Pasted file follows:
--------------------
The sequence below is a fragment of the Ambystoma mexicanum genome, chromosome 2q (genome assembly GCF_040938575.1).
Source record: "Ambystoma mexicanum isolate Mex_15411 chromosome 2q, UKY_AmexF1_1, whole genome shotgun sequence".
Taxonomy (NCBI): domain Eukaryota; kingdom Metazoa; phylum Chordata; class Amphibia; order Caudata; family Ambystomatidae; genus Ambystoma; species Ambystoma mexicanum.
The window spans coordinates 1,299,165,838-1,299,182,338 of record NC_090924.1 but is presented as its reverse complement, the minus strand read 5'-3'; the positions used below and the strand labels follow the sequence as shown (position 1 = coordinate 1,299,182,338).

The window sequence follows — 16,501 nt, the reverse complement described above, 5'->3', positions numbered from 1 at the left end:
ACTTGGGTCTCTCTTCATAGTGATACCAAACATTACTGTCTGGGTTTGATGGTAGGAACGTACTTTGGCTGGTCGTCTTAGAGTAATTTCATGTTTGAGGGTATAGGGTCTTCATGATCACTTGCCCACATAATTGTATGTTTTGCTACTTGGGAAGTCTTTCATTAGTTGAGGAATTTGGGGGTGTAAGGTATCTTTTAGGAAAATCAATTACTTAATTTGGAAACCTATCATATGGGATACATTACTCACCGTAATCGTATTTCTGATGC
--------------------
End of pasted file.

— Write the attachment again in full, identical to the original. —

The sequence below is a fragment of the Ambystoma mexicanum genome, chromosome 2q (genome assembly GCF_040938575.1).
Source record: "Ambystoma mexicanum isolate Mex_15411 chromosome 2q, UKY_AmexF1_1, whole genome shotgun sequence".
Taxonomy (NCBI): domain Eukaryota; kingdom Metazoa; phylum Chordata; class Amphibia; order Caudata; family Ambystomatidae; genus Ambystoma; species Ambystoma mexicanum.
The window spans coordinates 1,299,165,838-1,299,182,338 of record NC_090924.1 but is presented as its reverse complement, the minus strand read 5'-3'; the positions used below and the strand labels follow the sequence as shown (position 1 = coordinate 1,299,182,338).

The window sequence follows — 16,501 nt, the reverse complement described above, 5'->3', positions numbered from 1 at the left end:
ACTTGGGTCTCTCTTCATAGTGATACCAAACATTACTGTCTGGGTTTGATGGTAGGAACGTACTTTGGCTGGTCGTCTTAGAGTAATTTCATGTTTGAGGGTATAGGGTCTTCATGATCACTTGCCCACATAATTGTATGTTTTGCTACTTGGGAAGTCTTTCATTAGTTGAGGAATTTGGGGGTGTAAGGTATCTTTTAGGAAAATCAATTACTTAATTTGGAAACCTATCATATGGGATACATTACTCACCGTAATCGTATTTCTGATGC